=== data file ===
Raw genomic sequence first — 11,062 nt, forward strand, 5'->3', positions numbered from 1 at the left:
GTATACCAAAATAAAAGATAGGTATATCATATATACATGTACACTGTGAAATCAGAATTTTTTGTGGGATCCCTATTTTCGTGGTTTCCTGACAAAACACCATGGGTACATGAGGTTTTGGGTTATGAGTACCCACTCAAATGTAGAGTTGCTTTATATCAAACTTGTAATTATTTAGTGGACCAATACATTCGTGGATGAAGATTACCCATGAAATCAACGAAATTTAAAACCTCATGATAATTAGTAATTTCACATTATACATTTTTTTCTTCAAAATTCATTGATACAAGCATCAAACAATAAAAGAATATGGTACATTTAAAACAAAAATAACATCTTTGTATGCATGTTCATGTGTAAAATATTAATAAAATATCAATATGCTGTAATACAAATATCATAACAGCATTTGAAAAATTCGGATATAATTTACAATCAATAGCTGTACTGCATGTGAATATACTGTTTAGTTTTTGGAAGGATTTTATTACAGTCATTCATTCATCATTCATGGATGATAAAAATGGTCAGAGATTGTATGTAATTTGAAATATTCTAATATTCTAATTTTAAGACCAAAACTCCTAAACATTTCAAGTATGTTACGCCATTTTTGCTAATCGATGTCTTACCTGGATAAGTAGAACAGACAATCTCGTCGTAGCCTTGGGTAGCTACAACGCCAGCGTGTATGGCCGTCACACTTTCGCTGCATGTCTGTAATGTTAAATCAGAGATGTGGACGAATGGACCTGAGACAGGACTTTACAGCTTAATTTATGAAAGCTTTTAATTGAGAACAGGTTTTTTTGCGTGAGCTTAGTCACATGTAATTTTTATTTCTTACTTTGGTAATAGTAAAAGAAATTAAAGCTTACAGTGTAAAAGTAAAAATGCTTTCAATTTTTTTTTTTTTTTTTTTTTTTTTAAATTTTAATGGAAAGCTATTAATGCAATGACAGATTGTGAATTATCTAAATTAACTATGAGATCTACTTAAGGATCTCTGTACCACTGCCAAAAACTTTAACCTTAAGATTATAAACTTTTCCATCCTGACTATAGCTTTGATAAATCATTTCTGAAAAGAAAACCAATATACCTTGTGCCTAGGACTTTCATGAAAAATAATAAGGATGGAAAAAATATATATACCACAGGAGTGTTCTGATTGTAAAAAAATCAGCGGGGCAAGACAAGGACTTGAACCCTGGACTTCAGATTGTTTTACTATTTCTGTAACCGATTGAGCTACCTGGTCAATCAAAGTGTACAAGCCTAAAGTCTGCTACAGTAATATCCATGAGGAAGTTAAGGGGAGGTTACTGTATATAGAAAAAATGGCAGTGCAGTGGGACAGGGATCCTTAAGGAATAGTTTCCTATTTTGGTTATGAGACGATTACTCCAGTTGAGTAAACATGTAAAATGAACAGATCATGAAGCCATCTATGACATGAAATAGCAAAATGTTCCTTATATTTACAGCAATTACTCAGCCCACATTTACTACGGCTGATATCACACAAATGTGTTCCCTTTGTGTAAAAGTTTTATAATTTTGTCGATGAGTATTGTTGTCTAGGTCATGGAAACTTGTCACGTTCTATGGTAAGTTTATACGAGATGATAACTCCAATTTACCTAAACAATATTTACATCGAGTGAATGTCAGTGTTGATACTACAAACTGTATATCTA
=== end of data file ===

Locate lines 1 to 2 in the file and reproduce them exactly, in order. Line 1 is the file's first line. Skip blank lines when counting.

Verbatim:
Raw genomic sequence first — 11,062 nt, forward strand, 5'->3', positions numbered from 1 at the left:
GTATACCAAAATAAAAGATAGGTATATCATATATACATGTACACTGTGAAATCAGAATTTTTTGTGGGATCCCTATTTTCGTGGTTTCCTGACAAAACACCATGGGTACATGAGGTTTTGGGTTATGAGTACCCACTCAAATGTAGAGTTGCTTTATATCAAACTTGTAATTATTTAGTGGACCAATACATTCGTGGATGAAGATTACCCATGAAATCAACGAAATTTAAAACCTCATGATAATTAGTAATTTCACATTATACATTTTTTTCTTCAAAATTCATTGATACAAGCATCAAACAATAAAAGAATATGGTACATTTAAAACAAAAATAACATCTTTGTATGCATGTTCATGTGTAAAATATTAATAAAATATCAATATGCTGTAATACAAATATCATAACAGCATTTGAAAAATTCGGATATAATTTACAATCAATAGCTGTACTGCATGTGAATATACTGTTTAGTTTTTGGAAGGATTTTATTACAGTCATTCATTCATCATTCATGGATGATAAAAATGGTCAGAGATTGTATGTAATTTGAAATATTCTAATATTCTAATTTTAAGACCAAAACTCCTAAACATTTCAAGTATGTTACGCCATTTTTGCTAATCGATGTCTTACCTGGATAAGTAGAACAGACAATCTCGTCGTAGCCTTGGGTAGCTACAACGCCAGCGTGTATGGCCGTCACACTTTCGCTGCATGTCTGTAATGTTAAATCAGAGATGTGGACGAATGGACCTGAGACAGGACTTTACAGCTTAATTTATGAAAGCTTTTAATTGAGAACAGGTTTTTTTGCGTGAGCTTAGTCACATGTAATTTTTATTTCTTACTTTGGTAATAGTAAAAGAAATTAAAGCTTACAGTGTAAAAGTAAAAATGCTTTCAATTTTTTTTTTTTTTTTTTTTTTTTTAAATTTTAATGGAAAGCTATTAATGCAATGACAGATTGTGAATTATCTAAATTAACTATGAGATCTACTTAAGGATCTCTGTACCACTGCCAAAAACTTTAACCTTAAGATTATAAACTTTTCCATCCTGACTATAGCTTTGATAAATCATTTCTGAAAAGAAAACCAATATACCTTGTGCCTAGGACTTTCATGAAAAATAATAAGGATGGAAAAAATATATATACCACAGGAGTGTTCTGATTGTAAAAAAATCAGCGGGGCAAGACAAGGACTTGAACCCTGGACTTCAGATTGTTTTACTATTTCTGTAACCGATTGAGCTACCTGGTCAATCAAAGTGTACAAGCCTAAAGTCTGCTACAGTAATATCCATGAGGAAGTTAAGGGGAGGTTACTGTATATAGAAAAAATGGCAGTGCAGTGGGACAGGGATCCTTAAGGAATAGTTTCCTATTTTGGTTATGAGACGATTACTCCAGTTGAGTAAACATGTAAAATGAACAGATCATGAAGCCATCTATGACATGAAATAGCAAAATGTTCCTTATATTTACAGCAATTACTCAGCCCACATTTACTACGGCTGATATCACACAAATGTGTTCCCTTTGTGTAAAAGTTTTATAATTTTGTCGATGAGTATTGTTGTCTAGGTCATGGAAACTTGTCACGTTCTATGGTAAGTTTATACGAGATGATAACTCCAATTTACCTAAACAATATTTACATCGAGTGAATGTCAGTGTTGATACTACAAACTGTATATCTA